The visits were all different, yet much the same. They followed a pattern that each of us had come to know and only later came to realize held true for all. Of course, at first none of us knew about the others. And for most of us it was the same: an acquaintance struck with a fellow adherent, friendship growing out of the fellowship of shared devotion, and then, the surprise of learning that he, too, attended on her. The news could be received with dismay—especially is we suspected that one of the others had been with her more often, or longer, or had obtained greater favor Fledgling friendships could founder. There were rumors of a shooting, a stabbing, or both.
But gradually, we began to see that despite our fears, none of us seemed more likely than any other to earn her trust. We began to see the value of pooling our scant information. Some few, of course, would not throw in with the group. It may have been that they thought themselves especially favored and were unwilling to risk losing the ultimate benefaction.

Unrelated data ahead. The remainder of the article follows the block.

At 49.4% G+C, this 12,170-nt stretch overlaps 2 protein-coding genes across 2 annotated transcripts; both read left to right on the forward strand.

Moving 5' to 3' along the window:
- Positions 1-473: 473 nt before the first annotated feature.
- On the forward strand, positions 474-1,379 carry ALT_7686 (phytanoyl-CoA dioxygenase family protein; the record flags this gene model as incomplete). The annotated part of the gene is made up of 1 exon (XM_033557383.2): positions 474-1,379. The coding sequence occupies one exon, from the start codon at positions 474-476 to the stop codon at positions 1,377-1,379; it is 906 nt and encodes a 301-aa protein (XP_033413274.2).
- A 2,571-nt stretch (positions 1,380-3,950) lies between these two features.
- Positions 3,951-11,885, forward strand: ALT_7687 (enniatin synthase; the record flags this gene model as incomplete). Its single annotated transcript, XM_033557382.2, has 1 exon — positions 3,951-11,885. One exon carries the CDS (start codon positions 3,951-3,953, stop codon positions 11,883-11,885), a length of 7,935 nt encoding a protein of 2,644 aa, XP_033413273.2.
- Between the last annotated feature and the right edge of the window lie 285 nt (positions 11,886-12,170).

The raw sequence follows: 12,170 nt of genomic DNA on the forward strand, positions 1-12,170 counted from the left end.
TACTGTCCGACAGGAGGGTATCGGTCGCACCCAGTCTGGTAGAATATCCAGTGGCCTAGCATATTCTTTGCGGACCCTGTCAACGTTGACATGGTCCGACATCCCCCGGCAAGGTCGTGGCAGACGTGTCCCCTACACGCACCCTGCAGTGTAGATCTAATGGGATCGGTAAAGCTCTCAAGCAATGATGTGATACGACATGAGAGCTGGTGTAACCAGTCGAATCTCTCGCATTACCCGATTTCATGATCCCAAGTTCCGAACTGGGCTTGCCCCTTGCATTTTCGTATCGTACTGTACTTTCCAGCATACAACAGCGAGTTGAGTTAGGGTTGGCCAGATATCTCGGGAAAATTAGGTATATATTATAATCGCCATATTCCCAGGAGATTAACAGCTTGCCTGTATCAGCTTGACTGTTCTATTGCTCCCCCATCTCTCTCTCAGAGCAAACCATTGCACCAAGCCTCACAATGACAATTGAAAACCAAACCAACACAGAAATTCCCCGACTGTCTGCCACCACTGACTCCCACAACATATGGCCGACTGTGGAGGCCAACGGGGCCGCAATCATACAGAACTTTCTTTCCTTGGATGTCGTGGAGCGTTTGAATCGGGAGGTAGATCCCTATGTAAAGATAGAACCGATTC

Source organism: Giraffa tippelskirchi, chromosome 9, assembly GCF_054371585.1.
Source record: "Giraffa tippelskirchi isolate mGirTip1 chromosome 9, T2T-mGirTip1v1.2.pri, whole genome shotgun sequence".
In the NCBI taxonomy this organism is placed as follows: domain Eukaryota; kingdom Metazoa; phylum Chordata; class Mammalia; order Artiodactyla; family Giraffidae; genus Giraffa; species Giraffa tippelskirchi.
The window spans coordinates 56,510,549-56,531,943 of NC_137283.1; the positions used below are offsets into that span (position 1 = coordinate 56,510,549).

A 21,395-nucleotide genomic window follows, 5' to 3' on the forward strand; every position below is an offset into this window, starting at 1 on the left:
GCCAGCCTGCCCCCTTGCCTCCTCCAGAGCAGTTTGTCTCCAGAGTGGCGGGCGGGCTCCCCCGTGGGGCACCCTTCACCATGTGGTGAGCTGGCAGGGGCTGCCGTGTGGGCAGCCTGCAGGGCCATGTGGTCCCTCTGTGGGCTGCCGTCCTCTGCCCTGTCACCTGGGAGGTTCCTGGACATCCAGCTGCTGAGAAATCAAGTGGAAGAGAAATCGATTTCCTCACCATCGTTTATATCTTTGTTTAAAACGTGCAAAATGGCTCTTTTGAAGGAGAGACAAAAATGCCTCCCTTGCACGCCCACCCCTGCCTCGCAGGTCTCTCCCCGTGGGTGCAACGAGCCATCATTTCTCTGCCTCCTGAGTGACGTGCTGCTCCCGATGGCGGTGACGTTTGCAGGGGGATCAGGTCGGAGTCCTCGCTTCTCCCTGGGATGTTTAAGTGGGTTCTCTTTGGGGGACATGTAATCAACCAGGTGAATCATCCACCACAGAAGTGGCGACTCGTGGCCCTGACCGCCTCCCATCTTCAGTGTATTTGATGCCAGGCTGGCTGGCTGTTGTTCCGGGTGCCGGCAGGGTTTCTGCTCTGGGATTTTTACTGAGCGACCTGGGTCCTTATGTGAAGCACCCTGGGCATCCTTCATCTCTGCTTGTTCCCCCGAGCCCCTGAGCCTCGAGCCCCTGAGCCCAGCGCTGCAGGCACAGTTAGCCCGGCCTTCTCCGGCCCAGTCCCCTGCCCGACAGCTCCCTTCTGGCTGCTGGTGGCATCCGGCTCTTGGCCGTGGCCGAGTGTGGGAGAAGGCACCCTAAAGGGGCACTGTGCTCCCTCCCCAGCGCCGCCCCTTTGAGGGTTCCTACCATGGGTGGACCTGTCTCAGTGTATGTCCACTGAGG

Most of us, though, were close to despairing of ever seeing the fabled object, if indeed it even existed. So we met often and shared our stories, agreeing that if any one of us ever succeeded, the success would be shared by all. There was talk of a museum, or at least, some small shrine, of which her prize—if it existed, if she would ever produce it and part with it—would be the centerpiece.
Nobody knew how old she was. It was believed by many that she had been the Master's contemporary, perhaps even colleague. Others said that the name she used had been improperly appropriated, that she was not who she claimed to be. She could have been younger than the dead Master, or she could have been much older. There simply was no way to tell. Her face was full, round, and not deeply scored with wrinkles. In some lights, however, and from some angles, the skin showed itself lightly etched all over with tiny fissures fanning from the outer corners of her unfathomable eyes and spilling, minute dried riverbeds, from the inner corners of her eyes down her face. The discolorations of age infused her papery skin. The roundness of her visage, the glossy darkness of her narrow eyes, the uneven blotching of her complexion conspired to give her the appearance of a damaged, outsized baby doll.